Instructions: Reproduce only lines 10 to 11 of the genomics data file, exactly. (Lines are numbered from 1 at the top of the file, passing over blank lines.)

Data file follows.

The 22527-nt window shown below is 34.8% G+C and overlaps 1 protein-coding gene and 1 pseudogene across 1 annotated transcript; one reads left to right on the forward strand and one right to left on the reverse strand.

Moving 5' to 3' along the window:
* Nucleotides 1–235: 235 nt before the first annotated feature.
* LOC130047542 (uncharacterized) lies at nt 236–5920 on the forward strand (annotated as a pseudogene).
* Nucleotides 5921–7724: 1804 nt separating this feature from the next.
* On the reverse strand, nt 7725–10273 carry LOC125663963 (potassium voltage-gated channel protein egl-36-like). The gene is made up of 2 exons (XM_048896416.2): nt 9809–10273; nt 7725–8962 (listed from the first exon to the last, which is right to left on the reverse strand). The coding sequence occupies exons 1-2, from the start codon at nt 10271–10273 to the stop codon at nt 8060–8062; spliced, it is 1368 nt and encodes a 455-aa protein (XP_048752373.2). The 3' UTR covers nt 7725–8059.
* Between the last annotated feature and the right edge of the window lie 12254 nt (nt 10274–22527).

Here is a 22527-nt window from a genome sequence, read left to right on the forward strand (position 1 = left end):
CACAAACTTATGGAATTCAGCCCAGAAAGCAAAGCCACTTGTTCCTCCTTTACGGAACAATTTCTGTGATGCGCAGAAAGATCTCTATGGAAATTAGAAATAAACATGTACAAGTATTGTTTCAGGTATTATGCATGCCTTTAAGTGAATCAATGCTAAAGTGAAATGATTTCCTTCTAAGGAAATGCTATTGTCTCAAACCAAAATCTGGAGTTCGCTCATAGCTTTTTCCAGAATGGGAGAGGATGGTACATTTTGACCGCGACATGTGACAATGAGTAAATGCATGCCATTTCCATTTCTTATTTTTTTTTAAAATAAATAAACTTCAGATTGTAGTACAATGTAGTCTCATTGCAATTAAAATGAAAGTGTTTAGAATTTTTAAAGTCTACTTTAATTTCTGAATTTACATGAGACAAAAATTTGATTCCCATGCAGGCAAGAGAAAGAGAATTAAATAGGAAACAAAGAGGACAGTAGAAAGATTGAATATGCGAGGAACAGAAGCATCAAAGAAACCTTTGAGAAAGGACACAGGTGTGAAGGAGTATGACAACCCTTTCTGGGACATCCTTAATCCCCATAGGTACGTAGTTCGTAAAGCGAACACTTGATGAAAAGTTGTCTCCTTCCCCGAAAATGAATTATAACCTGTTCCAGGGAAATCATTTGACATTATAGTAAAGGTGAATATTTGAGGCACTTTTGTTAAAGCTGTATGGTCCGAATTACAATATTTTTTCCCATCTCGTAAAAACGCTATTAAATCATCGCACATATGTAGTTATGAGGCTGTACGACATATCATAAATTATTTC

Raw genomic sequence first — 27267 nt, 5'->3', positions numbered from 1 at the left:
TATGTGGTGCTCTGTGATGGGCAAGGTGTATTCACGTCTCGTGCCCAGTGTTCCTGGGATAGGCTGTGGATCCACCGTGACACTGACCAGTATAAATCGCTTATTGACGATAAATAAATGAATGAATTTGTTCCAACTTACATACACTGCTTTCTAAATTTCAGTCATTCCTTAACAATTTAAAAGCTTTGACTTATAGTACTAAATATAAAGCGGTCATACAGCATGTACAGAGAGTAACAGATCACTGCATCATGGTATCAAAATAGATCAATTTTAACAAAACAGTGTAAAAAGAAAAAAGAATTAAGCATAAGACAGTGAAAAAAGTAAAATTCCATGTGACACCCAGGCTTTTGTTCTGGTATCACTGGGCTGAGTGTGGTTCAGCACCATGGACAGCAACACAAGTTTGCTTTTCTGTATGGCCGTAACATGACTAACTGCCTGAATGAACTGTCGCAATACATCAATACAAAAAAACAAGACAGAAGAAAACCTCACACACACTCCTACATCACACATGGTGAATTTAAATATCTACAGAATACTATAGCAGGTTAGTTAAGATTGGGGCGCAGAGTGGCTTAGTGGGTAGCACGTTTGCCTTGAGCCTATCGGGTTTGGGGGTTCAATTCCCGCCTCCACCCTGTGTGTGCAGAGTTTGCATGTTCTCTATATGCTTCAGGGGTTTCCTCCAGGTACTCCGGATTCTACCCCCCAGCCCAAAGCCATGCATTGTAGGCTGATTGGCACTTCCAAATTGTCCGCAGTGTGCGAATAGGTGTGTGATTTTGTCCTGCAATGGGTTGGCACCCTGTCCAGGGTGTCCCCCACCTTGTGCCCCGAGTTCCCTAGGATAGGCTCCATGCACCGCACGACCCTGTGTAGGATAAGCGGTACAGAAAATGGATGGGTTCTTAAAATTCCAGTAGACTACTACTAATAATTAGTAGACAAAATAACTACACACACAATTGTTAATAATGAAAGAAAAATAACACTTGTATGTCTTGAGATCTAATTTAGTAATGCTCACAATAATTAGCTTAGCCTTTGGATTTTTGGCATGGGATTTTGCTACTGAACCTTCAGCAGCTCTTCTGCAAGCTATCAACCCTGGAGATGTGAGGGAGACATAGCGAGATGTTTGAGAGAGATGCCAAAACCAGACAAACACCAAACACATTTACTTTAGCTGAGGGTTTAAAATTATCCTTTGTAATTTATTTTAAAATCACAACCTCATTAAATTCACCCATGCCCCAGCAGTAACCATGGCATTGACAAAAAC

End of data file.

Raw genomic sequence first — 27267 nt, 5'->3', positions numbered from 1 at the left:
TATGTGGTGCTCTGTGATGGGCAAGGTGTATTCACGTCTCGTGCCCAGTGTTCCTGGGATAGGCTGTGGATCCACCGTGACACTGACCAGTATAAATCGCTTATTGACGATAAATAAATGAATGAATTTGTTCCAACTTACATACACTGCTTTCTAAATTTCAGTCATTCCTTAACAATTTAAAAGCTTTGACTTATAGTACTAAATATAAAGCGGTCATACAGCATGTACAGAGAGTAACAGATCACTGCATCATGGTATCAAAATAGATCAATTTTAACAAAACAGTGTAAAAAGAAAAAAGAATTAAGCATAAGACAGTGAAAAAAGTAAAATTCCATGTGACACCCAGGCTTTTGTTCTGGTATCACTGGGCTGAGTGTGGTTCAGCACCATGGACAGCAACACAAGTTTGCTTTTCTGTATGGCCGTAACATGACTAACTGCCTGAATGAACTGTCGCAATACATCAATACAAAAAAACAAGACAGAAGAAAACCTCACACACACTCCTACATCACACATGGTGAATTTAAATATCTACAGAATACTATAGCAGGTTAGTTAAGATTGGGGCGCAGAGTGGCTTAGTGGGTAGCACGTTTGCCTTGAGCCTATCGGGTTTGGGGGTTCAATTCCCGCCTCCACCCTGTGTGTGCAGAGTTTGCATGTTCTCTATATGCTTCAGGGGTTTCCTCCAGGTACTCCGGATTCTACCCCCCAGCCCAAAGCCATGCATTGTAGGCTGATTGGCACTTCCAAATTGTCCGCAGTGTGCGAATAGGTGTGTGATTTTGTCCTGCAATGGGTTGGCACCCTGTCCAGGGTGTCCCCCACCTTGTGCCCCGAGTTCCCTAGGATAGGCTCCATGCACCGCACGACCCTGTGTAGGATAAGCGGTACAGAAAATGGATGGGTTCTTAAAATTCCAGTAGACTACTACTAATAATTAGTAGACAAAATAACTACACACACAATTGTTAATAATGAAAGAAAAATAACACTTGTATGTCTTGAGATCTAATTTAGTAATGCTCACAATAATTAGCTTAGCCTTTGGATTTTTGGCATGGGATTTTGCTACTGAACCTTCAGCAGCTCTTCTGCAAGCTATCAACCCTGGAGATGTGAGGGAGACATAGCGAGATGTTTGAGAGAGATGCCAAAACCAGACAAACACCAAACACATTTACTTTAGCTGAGGGTTTAAAATTATCCTTTGTAATTTATTTTAAAATCACAACCTCATTAAATTCACCCATGCCCCAGCAGTAACCATGGCATTGACAAAAAC